Merging Galaxies in the Early Universe


An international team of astronomers, coordinated by the University of Padua PhD student Michael Romano and colleagues from the National Institute of Astrophysics (INAF) found that about 40% of galaxies in the early Universe are found in merging systems. This discovery confirms that in the early stages of their evolution, galaxies significantly increased their mass by merging with each other.   

Collisions between galaxies (galactic mergers) occur when two or more galaxies get close enough and begin spiralling with each other due to gravity, until they merge into a single larger galaxy. If the two galaxies have more or less the same number of stars (therefore the same stellar mass), the resulting galaxy will have about twice the mass of the individual ones, which is understood as the fastest mechanism by which galaxies grow. However, only 1% of the galaxies in the local Universe are observed merging: today, galaxies mainly increase because they grow cold gas, transforming them into stars (the so-called "star formation" mechanism).  

Today, the identification of this phenomenon in the distant Universe is made more complicated by the presence of interstellar dust, which prevents the light produced by young stars from reaching classic optical telescopes, and by the difficulty of these telescopes to detect the motion of the galaxies themselves. 

the ALPINE team (ALMA Large Program to INvestigate C + at Early times), which also includes the UniPD researcher, reports the discovery of dozens of galactic mergers in the early Universe thanks to the powerful antennas of the ALMA interferometer (Atacama Large Millimeter / submillimeter Array), in Chile. The ALMA radio telescope is able to observe the light obscured by the dust and identifying galaxies that would otherwise be invisible, by revealing their three-dimensional structure.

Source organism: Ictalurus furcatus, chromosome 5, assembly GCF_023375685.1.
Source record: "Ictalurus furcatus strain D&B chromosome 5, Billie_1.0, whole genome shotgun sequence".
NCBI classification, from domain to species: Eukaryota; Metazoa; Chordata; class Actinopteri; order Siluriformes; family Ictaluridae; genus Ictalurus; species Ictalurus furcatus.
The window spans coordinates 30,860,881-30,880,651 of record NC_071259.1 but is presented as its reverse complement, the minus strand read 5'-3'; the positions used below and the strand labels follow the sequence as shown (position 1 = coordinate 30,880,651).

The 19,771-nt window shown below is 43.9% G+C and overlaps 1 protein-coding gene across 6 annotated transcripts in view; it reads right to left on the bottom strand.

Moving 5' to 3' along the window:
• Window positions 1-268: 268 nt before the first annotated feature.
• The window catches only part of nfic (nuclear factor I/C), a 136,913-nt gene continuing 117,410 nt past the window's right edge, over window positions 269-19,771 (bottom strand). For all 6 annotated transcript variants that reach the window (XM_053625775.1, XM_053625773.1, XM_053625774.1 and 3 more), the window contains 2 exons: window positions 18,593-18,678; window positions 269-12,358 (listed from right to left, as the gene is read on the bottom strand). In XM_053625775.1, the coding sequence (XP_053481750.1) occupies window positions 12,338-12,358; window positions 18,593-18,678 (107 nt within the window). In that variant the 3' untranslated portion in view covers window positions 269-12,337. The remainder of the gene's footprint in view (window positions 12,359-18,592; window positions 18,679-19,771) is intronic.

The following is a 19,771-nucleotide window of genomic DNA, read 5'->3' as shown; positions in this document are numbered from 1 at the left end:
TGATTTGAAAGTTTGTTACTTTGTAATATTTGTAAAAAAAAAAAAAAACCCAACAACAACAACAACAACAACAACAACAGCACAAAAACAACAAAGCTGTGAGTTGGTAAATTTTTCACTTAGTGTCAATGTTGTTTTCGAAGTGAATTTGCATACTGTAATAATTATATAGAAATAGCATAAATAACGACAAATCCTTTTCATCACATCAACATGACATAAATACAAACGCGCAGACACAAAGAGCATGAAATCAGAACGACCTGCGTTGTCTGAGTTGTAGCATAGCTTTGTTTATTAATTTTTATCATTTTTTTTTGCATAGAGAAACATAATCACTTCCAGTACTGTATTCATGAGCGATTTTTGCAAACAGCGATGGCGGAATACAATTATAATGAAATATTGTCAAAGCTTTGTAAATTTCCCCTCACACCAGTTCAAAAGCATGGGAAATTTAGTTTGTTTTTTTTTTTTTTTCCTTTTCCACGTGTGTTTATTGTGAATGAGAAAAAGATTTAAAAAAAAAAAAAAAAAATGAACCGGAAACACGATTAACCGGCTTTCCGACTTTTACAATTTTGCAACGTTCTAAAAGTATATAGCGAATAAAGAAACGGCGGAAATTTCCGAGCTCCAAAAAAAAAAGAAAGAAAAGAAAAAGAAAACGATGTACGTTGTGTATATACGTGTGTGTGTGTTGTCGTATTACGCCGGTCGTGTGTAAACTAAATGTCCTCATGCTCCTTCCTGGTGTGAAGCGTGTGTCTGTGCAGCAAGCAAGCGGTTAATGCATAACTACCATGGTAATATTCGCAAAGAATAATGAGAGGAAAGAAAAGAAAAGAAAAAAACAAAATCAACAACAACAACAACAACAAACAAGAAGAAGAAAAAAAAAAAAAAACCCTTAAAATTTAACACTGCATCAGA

The ALPINE program, coordinated among others by Paolo Cassata, a professor at the University of Padua, has systematically studied a sample of a hundred galaxies dating back to when the Universe was "only" one billion years old. Thanks to ALMA, it was possible to detect the light emanating from these distant galaxies by a particular carbon ion, called C +.     

"Thanks to the ALPINE project - says Michael Romano - we discovered that, 12 billion years ago, mergers were about 40 times more frequent than today, making a significant contribution to the mass growth of galaxies in the distant Universe " .    

"The results of our work show that the conversion of gas into stars is the primary mechanism that allows galaxies to increase their mass - concludes Michael Romano" .